Sexual Hygiene Need-to-Know
One of the ways you can minimise sexually transmitted diseases and infections is to practice excellent sexual hygiene. There are a few simple things you can do before, during and after sex that will keep your pleasure areas healthy and happy.
Yes, really. Dehydration has been linked to erectile dysfunction and may also cause vaginal dryness if there is insufficient natural lubrication. If genital skin is dry, it may be itchy or lead to painful sex. Let’s also remember that being adequately hydrated means you have less fatigue, more alertness and therefore are in an enhanced physical and cognitive state. Translation: you’ll enjoy it more. Drink up!
Clean your toys
It doesn’t matter if you’re alone or with others, you should always use sex toys that you’ve cleaned previously. Always follow manufacturer’s guidelines to clean your particular toy, but some good tips are:
- Submerge waterproof silicone toys (without vibrators) in boiling water then wash with a mild soap before rinsing and drying.
- Soak waterproof plastic, glass, metal and rubber toys in warm, soapy water before rinsing and drying.
- Clean battery-operated or leather toys with a warm, damp and soapy cloth then rinse and dry.
- Store the clean, dry toy in a dust-free place ready for use.
Always pay close attention to parts of toys that are textured or joined. This is where bacteria may lurk.
Wash hands and parts
You might forget this in the heat of the moment, but think about how many things your (and your partner’s) hands have touched before they touch your intimate areas. Fingernails, too, can harbour some very unpleasant bacteria you wouldn’t want inside your body. Also be aware of sharp or ragged nails, which might cause tiny scratches and lead to infections.
It’s recommended to use only warm water to clean your genitals, though a mild unscented soap is permissible for big clean-ups. Avoid getting soap on the inner labia and wash from the vagina towards the anus to avoid cross-contamination. Also be aware that scented bath oils may affect the delicate vaginal bacterial balance.
Some doctors additionally advise against using scented tampons, pads, powders and sprays, which may increase the chances of vaginal infection.
Trim pubic hair?
Pubic hair these days is a bit like a public phone box. It exists, but it’s kind of gone out of fashion. In fact, pubic hair does have various important biological functions. For example, it prevents skin-on-skin contact and therefore uncomfortable friction. As long as you wash carefully, it doesn’t matter if you have luxuriant pubic hair or none. For more information on this topic see our blog post Pubic Hair and Sexual Hygiene.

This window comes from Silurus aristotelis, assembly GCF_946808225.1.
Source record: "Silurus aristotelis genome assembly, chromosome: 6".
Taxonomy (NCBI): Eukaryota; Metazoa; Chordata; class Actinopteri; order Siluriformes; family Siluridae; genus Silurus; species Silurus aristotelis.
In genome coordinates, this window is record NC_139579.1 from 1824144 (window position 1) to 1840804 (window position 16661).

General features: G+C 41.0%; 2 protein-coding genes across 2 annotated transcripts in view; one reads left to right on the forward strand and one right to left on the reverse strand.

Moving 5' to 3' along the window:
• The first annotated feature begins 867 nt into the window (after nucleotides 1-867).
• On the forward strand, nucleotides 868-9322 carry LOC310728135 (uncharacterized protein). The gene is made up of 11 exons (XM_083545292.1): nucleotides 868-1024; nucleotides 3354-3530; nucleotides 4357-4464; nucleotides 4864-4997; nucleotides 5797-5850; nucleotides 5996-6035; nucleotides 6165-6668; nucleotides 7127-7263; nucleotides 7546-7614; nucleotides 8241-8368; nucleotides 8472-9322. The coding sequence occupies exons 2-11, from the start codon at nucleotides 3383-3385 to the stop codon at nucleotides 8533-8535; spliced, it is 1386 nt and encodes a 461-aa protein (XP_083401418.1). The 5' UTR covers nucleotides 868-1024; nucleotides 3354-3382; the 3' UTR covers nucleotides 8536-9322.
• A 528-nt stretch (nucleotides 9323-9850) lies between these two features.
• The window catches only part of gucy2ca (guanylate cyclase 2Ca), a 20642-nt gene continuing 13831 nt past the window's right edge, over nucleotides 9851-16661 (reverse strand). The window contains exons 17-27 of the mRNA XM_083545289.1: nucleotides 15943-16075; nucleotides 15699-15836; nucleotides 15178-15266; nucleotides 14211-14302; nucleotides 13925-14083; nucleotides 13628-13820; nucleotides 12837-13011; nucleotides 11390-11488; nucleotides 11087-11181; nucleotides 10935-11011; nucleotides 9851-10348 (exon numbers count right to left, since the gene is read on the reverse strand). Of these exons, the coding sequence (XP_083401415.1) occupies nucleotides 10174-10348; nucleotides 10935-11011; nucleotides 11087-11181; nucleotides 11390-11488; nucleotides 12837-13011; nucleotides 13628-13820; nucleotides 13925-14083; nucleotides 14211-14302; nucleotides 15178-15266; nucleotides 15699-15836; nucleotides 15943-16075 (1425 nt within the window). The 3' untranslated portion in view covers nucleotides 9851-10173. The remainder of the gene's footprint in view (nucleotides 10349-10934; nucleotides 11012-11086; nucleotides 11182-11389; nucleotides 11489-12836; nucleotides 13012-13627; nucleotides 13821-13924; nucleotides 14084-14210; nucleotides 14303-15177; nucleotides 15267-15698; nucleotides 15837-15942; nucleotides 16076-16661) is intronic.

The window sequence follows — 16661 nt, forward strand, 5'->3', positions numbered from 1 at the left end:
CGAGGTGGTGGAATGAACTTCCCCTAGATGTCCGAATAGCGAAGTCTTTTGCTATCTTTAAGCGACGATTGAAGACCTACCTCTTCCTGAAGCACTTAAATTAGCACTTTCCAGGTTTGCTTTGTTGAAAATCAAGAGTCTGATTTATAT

Nobody wants to go into a sexual experience fearful about possible infection. Regular testing of you and/or your partner means you’ll have peace of mind when you do whatever you want to do.
Don’t mix anus and vagina
Common sense, right? If you’re switching between the two, you’ll need to wash your hands, genitals or sex toy – or change the condom. The same goes for anilingus/rimming and cunnilingus if you want to avoid some quite unpleasant bacterial infections. It’s a good idea to keep separate toys for anal and vaginal use.
Have a wee
It’s recommended that both men and women urinate after sex to avoid urinary tract infections (UTIs) that may be caused by bacteria entering the urethra. You don’t have to sprint immediately to the loo, but the sooner the better . . .
As before, so after. Don’t leave it too long if you want to lessen the possibility of infection.
Wear clean underwear
If you’re prone to UTIs after sex, change into some clean, dry and breathable underwear (cotton is good) after washing. Also avoid sitting in damp clothes such as swimsuits or workout gear, as this could encourage potential bacterial growth.
Wash those toys
You don’t know when they may be called into action again.
Should you douche?
Douching has tended to be more popular in the USA, where around 20% of women aged 15-44 do it. The practice involves using a bag and tube to flush the inside of the vagina with a solution of warm water and vinegar, baking soda or iodine. You shouldn’t do this.
Douching disrupts the vagina’s natural balance and can lead to a number of serious complications, actually increasing the chances of getting a sexually transmitted disease. Even normal tap water may contain high levels of chlorine that can upset your internal balance, though a warm-water anal douche carries less risk if you feel it’s necessary.
In fact, the vagina is naturally self-cleaning (thanks, evolution!) through the production of mucus. A warm-water wash is all you need.
What about steaming?
Steaming is fine for broccoli and wallpaper, but not so good for the vagina. It has become quite popular recently as a new age treatment, though doctors warn against it for a few reasons.
Vulva skin is very delicate and sensitive (right?) and could easily be burnt by hot water vapour. Also, the herbs or other ingredients often used in steaming treatments can alter the body’s natural Ph, leading to bacterial vaginosis and yeast infections.
It’s easy to keep your prized parts clean and in tip-top working order. It’s also responsible – to your own health and your partner’s. If you’re in any doubt about an unusual symptom (see the list below), you can contact us for a quick and easy at-home test kit with results in 2-3 days from receipt at the lab, order here https://uneed2know.uk/sexualhealth/
Possible symptoms to watch out for:
- Bumps, sores or rashes
- Itching and/or burning
- Pain or burning when urinating
- Unusual vaginal, anal or penile discharge
- Bleeding (other than your period)
- Skin growths around the genitals or anus
- A rash
- Blisters and sores around genitals or anus